The Ugly Truth about Your Toothbrush
Toothbrush – a trusted tool that helps you to maintain a healthy and beautiful smile.
You always make it a point to wash your toothbrush before brushing your teeth but do you also clean it thoroughly after brushing and store it properly.
After your toothbrush has done its job, where do you stash it? Did you ever consider that the way you store your toothbrush can make a difference to your oral health?
Do you know what’s lurking on your toothbrush?
Your toothbrush is loaded with germs. There are hundreds of millions of microorganisms trapped in the bristles of your toothbrush, including the one that cause cold, viral fever and infections.
But don’t panic, your mouth exactly wasn’t sterile to start with.
Here are some tips that will help you keep your toothbrush-and consequently your mouth-in the best shape possible.
Tips to Store Your Toothbrush
1. Give it a good wash.
Wash your toothbrush before and after every use. Give it a good thorough rinse under running tap water and rub your thumb over its bristles. Make sure you are not leaving behind any toothpaste or debris in the bristles of your toothbrush that gives a ground for micro-organisms to grow.
2. Keep it upright and let gravity do its job.
Many people have a habit of placing the toothbrush upside down in the cup or holder to prevent the dust from settling in bristles. The water retained in the bristles help the micro-organisms to grow. Let gravity do its job.
Store your brush upright in a cup or holder or hang it upright, and allow all the water to drain off from the bristles.
3. No need to cover up. Store it out in open.
Do not store your toothbrush in close containers or toothbrush holders. They create a moist enclosed breeding ground for bacteria’s to grow. Make sure your toothbrush has access to good air circulation and isn’t suffocating in a small drawer or cabinet when not in use. Let your brush air dry thoroughly between brushings.
4. Keep away from other toothbrushes.
Don’t let toothbrushes touch each other. Bacteria on one brush can swap onto another when they touch. If they are kept in same holder try to keep them separated to prevent contamination. Try not keeping too many toothbrushes in one holder.
5. Keep it to yourself.
No matter how close you are to your sister, brother, spouse or roommate, don’t ever use their toothbrush. Sharing toothbrush can exchange body fluids and microorganisms between the users, placing the individuals at an increased risk for infections.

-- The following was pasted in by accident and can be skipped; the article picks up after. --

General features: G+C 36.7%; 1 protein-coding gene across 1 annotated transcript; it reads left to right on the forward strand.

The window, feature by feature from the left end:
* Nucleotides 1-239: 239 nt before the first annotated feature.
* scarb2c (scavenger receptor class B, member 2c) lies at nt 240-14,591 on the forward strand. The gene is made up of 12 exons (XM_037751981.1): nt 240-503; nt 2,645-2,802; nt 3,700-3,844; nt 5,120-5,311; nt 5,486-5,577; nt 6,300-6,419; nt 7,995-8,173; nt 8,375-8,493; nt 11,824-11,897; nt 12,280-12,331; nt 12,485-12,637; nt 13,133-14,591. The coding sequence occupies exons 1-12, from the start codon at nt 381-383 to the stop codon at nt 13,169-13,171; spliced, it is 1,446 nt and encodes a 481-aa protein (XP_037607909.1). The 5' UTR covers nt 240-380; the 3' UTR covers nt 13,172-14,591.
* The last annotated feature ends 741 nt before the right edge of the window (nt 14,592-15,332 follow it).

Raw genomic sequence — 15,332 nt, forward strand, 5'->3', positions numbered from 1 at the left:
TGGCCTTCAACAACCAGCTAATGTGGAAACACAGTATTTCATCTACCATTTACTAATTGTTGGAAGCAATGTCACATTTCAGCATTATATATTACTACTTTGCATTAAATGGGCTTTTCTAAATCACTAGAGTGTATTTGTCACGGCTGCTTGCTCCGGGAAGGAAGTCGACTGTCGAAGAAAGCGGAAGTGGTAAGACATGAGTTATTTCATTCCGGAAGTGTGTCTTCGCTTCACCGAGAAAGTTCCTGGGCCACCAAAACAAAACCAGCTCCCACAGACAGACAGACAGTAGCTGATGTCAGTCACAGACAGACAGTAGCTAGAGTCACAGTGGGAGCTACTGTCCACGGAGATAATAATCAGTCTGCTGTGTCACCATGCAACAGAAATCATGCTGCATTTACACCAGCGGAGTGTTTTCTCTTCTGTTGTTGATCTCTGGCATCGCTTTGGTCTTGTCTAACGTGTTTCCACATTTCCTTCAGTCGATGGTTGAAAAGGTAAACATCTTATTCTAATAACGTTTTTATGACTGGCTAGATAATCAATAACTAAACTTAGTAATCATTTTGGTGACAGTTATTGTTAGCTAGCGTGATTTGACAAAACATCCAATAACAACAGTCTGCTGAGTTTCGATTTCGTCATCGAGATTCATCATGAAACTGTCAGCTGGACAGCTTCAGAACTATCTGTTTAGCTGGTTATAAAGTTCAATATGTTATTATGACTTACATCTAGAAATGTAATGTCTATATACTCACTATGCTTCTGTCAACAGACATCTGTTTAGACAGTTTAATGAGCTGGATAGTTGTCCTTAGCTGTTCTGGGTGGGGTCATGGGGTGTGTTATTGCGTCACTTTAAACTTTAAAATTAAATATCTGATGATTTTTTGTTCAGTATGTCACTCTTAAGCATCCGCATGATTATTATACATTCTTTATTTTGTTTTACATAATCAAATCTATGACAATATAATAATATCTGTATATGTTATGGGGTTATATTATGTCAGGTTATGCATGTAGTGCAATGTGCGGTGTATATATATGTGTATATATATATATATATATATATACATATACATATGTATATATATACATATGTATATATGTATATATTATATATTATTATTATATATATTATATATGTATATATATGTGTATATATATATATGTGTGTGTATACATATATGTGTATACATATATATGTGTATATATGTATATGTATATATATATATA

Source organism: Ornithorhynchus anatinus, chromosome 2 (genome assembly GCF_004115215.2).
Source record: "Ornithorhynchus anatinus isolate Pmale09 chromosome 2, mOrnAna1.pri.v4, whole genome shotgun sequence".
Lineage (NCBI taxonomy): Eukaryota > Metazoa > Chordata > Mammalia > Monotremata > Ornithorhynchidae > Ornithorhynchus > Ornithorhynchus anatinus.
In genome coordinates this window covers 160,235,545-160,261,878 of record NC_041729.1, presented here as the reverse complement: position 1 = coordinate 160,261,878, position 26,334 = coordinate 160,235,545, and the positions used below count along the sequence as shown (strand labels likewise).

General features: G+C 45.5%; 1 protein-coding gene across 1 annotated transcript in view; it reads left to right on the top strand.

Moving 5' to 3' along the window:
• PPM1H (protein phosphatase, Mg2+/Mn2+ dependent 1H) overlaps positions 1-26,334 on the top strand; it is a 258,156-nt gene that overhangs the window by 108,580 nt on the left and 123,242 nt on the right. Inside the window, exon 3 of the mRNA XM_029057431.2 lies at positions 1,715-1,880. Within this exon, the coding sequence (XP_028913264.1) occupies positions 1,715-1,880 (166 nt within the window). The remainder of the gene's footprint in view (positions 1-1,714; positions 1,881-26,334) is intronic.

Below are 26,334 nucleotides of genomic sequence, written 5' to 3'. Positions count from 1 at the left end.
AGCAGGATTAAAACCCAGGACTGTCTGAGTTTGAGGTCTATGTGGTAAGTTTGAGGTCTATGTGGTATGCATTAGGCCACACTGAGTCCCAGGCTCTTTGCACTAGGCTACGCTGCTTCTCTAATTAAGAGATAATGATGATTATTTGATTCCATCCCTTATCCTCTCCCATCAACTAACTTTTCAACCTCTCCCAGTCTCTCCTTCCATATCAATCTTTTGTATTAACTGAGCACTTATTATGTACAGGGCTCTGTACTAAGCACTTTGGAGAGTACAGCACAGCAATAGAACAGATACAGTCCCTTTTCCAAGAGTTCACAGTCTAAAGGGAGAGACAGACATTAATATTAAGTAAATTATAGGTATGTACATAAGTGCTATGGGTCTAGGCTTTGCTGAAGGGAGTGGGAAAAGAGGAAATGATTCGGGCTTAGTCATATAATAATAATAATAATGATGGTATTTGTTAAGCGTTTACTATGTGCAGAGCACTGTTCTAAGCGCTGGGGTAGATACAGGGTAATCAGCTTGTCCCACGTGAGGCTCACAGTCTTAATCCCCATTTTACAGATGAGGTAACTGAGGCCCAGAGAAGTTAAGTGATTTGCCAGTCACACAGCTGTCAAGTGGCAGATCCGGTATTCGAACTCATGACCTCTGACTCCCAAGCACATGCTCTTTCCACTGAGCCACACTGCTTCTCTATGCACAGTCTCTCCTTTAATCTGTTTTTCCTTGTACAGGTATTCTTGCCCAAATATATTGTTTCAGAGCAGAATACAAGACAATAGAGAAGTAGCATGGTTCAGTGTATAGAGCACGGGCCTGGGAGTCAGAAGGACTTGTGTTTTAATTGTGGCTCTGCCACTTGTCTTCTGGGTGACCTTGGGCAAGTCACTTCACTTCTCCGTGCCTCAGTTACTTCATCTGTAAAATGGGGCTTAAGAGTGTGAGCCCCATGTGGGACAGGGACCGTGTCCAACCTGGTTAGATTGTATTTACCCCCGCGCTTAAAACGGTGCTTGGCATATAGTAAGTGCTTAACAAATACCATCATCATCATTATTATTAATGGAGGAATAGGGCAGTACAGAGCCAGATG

6. Don’t brush where you flush.
Most bathrooms are small. And in many homes, the toilet is pretty close to the bathroom sink where you keep your toothbrush. You don’t store your plates and glasses by the toilet, so why would you want to place your toothbrush there? Every toilet flush sends a spray of bacteria into the air. And you don’t want the toilet spray anywhere near your open toothbrush.
7. Keep it out of the path of cleaning products.
If you keep household cleaners in the bathroom, make sure your toothbrush isn’t standing where it could come in contact with these harsh or toxic ingredients. You surely don’t want them to get into your mouth through your brush. As well they could even harm your brush bristles.
8. Keep it covered on the road, but not at home.
When you travel, put your toothbrush in a travel toothbrush holder-don’t let it roll around uncovered in your suitcase or toiletry bag where it can pick up dust, dirt, and bacteria.
But make sure the holder is not holding your toothbrush really tightly inside, it has venting holes and it is dry when you place your brush.
9. When to toss your toothbrush
Like every product in market even your toothbrush has an expiry date, but it’s not printed on the packet, it’s you who has to decide it. Ideally you should replace your toothbrush every 3 months or sooner if the bristles are frayed. People who have a heavy hand while brushing and kids need replacement more frequently. In case of power toothbrush its head should be replaced every 3 months.
That’s because no matter what type of toothbrush you use, its bristles become frayed and worn and looses their effectiveness. And it has been seen that a new toothbrush can remove more plaque than one that’s worn out, ensuring that your brush is working its hardest to help keep your teeth clean and healthy.
There are some toothbrushes available in market which has bristles that change colors indicating they have worn out (oral-b indicator toothbrush)- a glaring reminder it’s time to change toothbrush.
Even though there are antimicrobial toothbrushes (oral-b cross action vitalizer plus) available in market to help keep brush bristles clean between brushing for up to 90 days, these bristles do not kill bacteria in the mouth, protect you against disease or prevent you from getting sick. So be sure to change your brush after period of illness or cold.
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